Ah, spring is finally in the air in Taipei. We took advantage of a short break in the gloomy weather last weekend to head up for a family outing on the Maokong gondola. It was so lovely to be in the fresh air, to admire the spring flowers, and importantly to enjoy some good food with friends.
The Maokong gondola is a recent-ish project championed by Taipei Mayor Hau Long-bin. It enables people to take a cable-car up into the hills; the highest point of the gondola is 295m. It is surprisingly long, taking around 20 to 30 minutes from the entry point near the Taipei Zoo to the final stop at Maokong. And very good value at only NT$50 each direction, and convenient if you use an Easy-card transport swipe card. The only drawback is that it gets busy, especially on weekends in nice spring weather. But you can partially avoid the crowds by going up early, enjoying a late-morning meal and then descending just as people are starting to wake up.
Once up at Maokong the key things to do are hiking, eating and drinking tea. Maokong remains a tea producing area, although now there are probably more boutique tea houses then tea plantations. So there is no shortage of choice for places to sit and eat, and you can take your pick of Western style cafes, traditional Taiwanese style tea-houses, road-side stands and fast food take-away.
On this particular trip, we turned left at the gondola station and walked along the road admiring the view and the flowers until we found somewhere we wanted to stop. We opted for a Taiwanese style restaurant that translates as ‘The Big Tea Pot Tea House, Level Two(大茶壺茶樓二 樓). There is another restaurant on the ground floor owned by a relative, but upstairs and downstairs run as different entities.
Many of the tea houses on Maokong are quaint buildings, either in faux-European style or in the style of Asian zen. In contrast the Big Tea Pot Tea House is architecturally insignificant; the top floor is basically a big open shed. Its advantage, though, is the view which looks across a small valley to the gondola station and beyond. The promotional picture out the front boasts that it has the best panorama in Maokong, and suggests that at night you can see the lights of Taipei far down below. And on a warm day, it would be a great place to while away an afternoon sipping tea and chatting with friends.
Perhaps because of its scenic location, The Big Tea Pot Tea House was doing a roaring trade when we visited. Luckily, we arrived early so we were able to secure a table with a view. But by the time we left at midday there was hardly a seat left.
The food choices were predominately Taiwanese-style; simple dishes at reasonable-ish prices (NT$1700 for four adults and two toddlers with leftovers). Given that we were eating with children, we chose to stick with soft comfort style foods rather than anything too adventurous (too us, at least — most of our choices were local). Still, we ended up with a good selection of dishes.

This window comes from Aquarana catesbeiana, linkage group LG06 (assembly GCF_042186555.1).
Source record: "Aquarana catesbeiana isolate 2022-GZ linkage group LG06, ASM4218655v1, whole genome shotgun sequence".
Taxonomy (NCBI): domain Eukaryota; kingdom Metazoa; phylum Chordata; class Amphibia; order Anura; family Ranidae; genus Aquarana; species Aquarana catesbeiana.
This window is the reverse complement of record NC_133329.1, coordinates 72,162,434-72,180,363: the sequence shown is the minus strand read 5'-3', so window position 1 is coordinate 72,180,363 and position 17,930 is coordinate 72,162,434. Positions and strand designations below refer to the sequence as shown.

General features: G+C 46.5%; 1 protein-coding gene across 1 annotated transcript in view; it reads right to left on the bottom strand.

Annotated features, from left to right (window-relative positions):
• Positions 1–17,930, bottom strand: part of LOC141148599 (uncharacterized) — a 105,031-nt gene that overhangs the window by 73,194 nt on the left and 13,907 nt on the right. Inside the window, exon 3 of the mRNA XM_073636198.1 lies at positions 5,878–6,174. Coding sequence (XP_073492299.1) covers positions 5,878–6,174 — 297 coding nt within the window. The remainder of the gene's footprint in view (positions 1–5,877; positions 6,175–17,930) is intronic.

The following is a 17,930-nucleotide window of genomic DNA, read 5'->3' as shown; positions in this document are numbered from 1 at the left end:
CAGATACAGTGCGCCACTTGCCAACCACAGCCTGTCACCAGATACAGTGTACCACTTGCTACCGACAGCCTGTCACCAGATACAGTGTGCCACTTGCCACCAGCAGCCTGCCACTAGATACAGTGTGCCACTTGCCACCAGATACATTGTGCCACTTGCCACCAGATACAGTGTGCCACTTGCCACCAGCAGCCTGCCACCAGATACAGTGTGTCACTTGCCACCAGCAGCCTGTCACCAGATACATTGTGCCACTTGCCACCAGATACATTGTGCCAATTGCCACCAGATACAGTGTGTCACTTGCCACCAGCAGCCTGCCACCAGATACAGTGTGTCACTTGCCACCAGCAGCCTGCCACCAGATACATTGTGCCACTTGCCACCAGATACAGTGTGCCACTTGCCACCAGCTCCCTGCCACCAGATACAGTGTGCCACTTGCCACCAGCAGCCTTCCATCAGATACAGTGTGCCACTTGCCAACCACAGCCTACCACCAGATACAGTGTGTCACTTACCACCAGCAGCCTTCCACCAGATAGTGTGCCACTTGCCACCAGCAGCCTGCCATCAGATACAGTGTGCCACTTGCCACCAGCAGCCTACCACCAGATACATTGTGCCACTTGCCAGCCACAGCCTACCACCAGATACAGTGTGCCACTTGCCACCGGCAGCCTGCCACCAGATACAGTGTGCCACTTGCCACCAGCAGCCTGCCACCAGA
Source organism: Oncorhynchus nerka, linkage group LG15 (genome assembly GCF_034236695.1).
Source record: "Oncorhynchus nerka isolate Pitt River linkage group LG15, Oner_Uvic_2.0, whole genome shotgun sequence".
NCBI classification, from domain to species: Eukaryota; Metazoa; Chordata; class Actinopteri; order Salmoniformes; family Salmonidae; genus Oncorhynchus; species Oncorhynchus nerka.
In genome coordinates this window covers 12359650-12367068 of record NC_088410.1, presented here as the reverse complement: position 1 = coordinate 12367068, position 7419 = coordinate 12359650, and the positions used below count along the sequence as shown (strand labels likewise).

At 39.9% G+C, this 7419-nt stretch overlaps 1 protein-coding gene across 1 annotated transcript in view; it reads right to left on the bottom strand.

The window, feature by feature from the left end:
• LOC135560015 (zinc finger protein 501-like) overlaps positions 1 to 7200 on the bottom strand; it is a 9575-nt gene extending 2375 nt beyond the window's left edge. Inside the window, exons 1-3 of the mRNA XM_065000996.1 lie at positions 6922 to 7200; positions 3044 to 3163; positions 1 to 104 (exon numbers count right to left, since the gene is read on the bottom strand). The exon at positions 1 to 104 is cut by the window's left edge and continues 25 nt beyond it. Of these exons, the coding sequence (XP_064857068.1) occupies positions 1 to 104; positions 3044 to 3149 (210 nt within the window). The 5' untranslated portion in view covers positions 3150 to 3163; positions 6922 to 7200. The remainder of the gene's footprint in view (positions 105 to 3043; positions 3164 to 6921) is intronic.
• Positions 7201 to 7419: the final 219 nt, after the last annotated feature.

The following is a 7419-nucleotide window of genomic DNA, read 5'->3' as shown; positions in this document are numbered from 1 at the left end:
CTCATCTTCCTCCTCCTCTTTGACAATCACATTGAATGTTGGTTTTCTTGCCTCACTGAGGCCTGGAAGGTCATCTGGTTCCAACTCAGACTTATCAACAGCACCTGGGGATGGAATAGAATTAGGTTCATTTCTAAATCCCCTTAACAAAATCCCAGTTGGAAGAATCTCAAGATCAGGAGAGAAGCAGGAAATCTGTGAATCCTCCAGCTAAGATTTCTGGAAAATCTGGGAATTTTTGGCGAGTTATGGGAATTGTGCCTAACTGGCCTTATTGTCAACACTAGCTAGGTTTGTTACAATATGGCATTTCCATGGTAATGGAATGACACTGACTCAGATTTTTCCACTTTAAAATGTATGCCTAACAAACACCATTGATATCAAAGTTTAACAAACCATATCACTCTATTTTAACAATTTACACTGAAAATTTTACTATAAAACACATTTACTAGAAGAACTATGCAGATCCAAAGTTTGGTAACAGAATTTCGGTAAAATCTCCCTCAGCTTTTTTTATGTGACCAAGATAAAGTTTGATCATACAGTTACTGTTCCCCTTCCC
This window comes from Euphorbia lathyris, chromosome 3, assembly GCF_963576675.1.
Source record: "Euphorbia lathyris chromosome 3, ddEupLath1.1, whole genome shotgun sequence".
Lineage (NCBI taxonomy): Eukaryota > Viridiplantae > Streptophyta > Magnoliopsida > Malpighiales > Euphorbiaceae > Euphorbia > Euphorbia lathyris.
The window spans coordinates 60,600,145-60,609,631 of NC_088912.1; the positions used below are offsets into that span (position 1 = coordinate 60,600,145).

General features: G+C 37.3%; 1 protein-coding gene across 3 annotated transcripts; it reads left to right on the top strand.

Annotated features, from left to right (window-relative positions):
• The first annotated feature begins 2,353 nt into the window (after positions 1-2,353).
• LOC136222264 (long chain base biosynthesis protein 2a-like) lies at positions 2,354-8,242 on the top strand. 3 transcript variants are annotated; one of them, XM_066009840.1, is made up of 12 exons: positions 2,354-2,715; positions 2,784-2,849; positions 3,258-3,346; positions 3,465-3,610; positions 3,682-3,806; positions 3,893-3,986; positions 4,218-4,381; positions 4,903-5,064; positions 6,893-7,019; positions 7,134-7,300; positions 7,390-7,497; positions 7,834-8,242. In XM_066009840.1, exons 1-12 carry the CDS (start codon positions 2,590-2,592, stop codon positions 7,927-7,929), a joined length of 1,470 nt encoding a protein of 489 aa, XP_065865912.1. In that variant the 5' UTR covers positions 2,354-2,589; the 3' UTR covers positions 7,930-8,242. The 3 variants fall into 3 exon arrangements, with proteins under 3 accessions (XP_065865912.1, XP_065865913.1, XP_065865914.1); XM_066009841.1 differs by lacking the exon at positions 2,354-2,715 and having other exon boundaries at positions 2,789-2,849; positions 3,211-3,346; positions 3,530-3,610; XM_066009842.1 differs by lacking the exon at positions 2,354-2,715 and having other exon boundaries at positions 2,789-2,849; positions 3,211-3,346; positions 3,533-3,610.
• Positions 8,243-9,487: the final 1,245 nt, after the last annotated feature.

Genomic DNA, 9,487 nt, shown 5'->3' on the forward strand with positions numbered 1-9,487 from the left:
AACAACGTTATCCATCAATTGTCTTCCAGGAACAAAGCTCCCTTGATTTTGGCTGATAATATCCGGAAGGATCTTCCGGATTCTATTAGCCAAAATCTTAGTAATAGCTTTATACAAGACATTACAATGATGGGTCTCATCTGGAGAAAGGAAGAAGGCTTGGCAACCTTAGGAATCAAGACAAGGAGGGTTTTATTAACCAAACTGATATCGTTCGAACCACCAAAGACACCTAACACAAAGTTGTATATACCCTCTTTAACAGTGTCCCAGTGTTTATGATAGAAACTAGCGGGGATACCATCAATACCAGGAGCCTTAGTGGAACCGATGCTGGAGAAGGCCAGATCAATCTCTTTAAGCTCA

The first to arrive was a chicken soup with bitter gourd, pineapple and anchovies. This is a very Taiwanese combination, yet the bitter/sweet combination somehow worked. The waitress brought this out first and placed it on a gas burner, so we could sample it slowly throughout the meal.
Our order of fried rice was too peppery to be palatable to the younger members, but the bowl of thin noodles (麵線) was a much more popular choice.
Although it was a bit rich, I liked the three cup tofu (sanbei toufu – 三杯豆腐). In addition to chunks of deep-fried tofu, it also contained whole garlic heads and large slices of mushrooms.
Our favourite dish, though, was the fried fish slices. The waitress promised there would be no bones in the dish and she did not lie. Taiwanxifu Toddler loved the fish dish, as did the rest of us.
Also good was the whole steamed chicken, served cold in slices. This was fresh and simple; no attempt to dress it up with rice wine or fancy sauces. I am not always a fan of bony chicken meat pieces (especially where you can still see the blood), but this was quite good.
We finished the meal with a serve of local mountain vegetables dressed with small anchovy-type fish. The green leaves were spinach-like yet more succulent. I am not sure of the name of the vegetable but I assume it was local becuase but it was not something I had seen before in Taipei.
The Big Teapot is situated on the second floor of No 37, Lane 38, Zhinan Road Section Three in Wenshan district (台北市文山區指南路38巷37號之1). To get there by gondola, exit the end station at Maokong and turn left along the main road. Continue past the main stretch of tea houses; in total the walk should take a leisurely twenty minutes or so.